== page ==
Since the end of August we are crusing with the van through France and Spain. So far everything works fine. In Spain it is hard to find fast charging spots though. The best options are Renault Z.E. spots which can be found in bigger cities. But it needs a lot of discussion before one is actually allowed to plug in! But if you are not in a hurry, every camping provides you with a charging socket of 230V, 6-12A.


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As mentioned before we planned to charge our T3 with a Type 2 CCS (combined charging system) inlet. So far we just charged the van through an industrial plug of type CEE32 400V, which was ‘hanging out’ of the back of the car somewhere… It was very inconvenient to plug in and out and it was only a temporary solution.
Hence I had to create a mechanical fixture somewhere in the car and also design a cover which would protect the inlet from rain and dirt. After trying out some options (Marc event went to cut out some gas inlet lids of old cars), I decided to use the original gasoline inlet.



There it was possible to have a very nice integration and to prevent the original look and feel of the Volkswagen design. A door-like piece was drawn in CAD which was then printed by a friend on the 3D printer with ABS plastic. The whole thing was printed in one piece and it can not be disassembled. It was designed that we could integrate a push-to-open thing from a kitchen cupboard.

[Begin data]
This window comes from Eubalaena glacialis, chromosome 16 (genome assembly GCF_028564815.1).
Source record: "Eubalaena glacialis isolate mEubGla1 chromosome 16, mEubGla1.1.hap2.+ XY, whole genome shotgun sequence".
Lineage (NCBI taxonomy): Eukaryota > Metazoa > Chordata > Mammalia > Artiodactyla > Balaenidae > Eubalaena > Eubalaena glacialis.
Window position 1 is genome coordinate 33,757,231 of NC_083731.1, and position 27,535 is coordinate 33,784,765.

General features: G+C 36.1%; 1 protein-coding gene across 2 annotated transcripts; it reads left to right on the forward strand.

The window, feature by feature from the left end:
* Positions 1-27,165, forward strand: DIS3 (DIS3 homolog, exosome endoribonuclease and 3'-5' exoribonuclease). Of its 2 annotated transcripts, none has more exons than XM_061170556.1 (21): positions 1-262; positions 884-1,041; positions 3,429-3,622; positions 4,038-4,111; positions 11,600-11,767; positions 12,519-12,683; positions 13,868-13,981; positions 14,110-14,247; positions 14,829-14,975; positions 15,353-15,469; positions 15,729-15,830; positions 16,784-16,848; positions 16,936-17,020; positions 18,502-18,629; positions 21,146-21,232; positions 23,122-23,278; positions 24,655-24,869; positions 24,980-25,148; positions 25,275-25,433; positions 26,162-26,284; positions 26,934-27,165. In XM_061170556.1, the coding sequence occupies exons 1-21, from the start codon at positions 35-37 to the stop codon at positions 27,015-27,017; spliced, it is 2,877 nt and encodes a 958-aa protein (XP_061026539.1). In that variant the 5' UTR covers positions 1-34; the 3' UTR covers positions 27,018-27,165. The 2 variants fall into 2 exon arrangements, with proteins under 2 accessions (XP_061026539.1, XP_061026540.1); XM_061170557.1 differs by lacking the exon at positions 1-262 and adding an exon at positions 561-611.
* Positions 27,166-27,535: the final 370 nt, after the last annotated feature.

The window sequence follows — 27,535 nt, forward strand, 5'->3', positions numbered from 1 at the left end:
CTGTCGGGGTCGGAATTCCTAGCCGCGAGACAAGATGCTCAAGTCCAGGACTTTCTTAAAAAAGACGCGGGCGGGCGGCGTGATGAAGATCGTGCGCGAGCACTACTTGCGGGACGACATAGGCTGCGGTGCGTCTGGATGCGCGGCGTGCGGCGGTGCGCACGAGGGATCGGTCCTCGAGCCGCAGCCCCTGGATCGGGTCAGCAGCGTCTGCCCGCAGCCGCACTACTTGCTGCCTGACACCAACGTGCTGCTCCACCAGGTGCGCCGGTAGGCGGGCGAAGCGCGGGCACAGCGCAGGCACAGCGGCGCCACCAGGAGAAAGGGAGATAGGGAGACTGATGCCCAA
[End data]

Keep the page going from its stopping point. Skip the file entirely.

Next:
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Marc organised new tires which were kindly given to us from Continental and also a Type 2 Combined Charging inlet we got from Phoenix Contact. It had to be a special version, because no cars yet exist on the market which carry a 22kW on-board charged AND are able to perform DC charging by DIN70121. From the company Auronik we got a control board EVAcharge which will do the powerline communication to the EVSE when DC charging. For now, the DC charging is not implemented yet, but everything is prepared.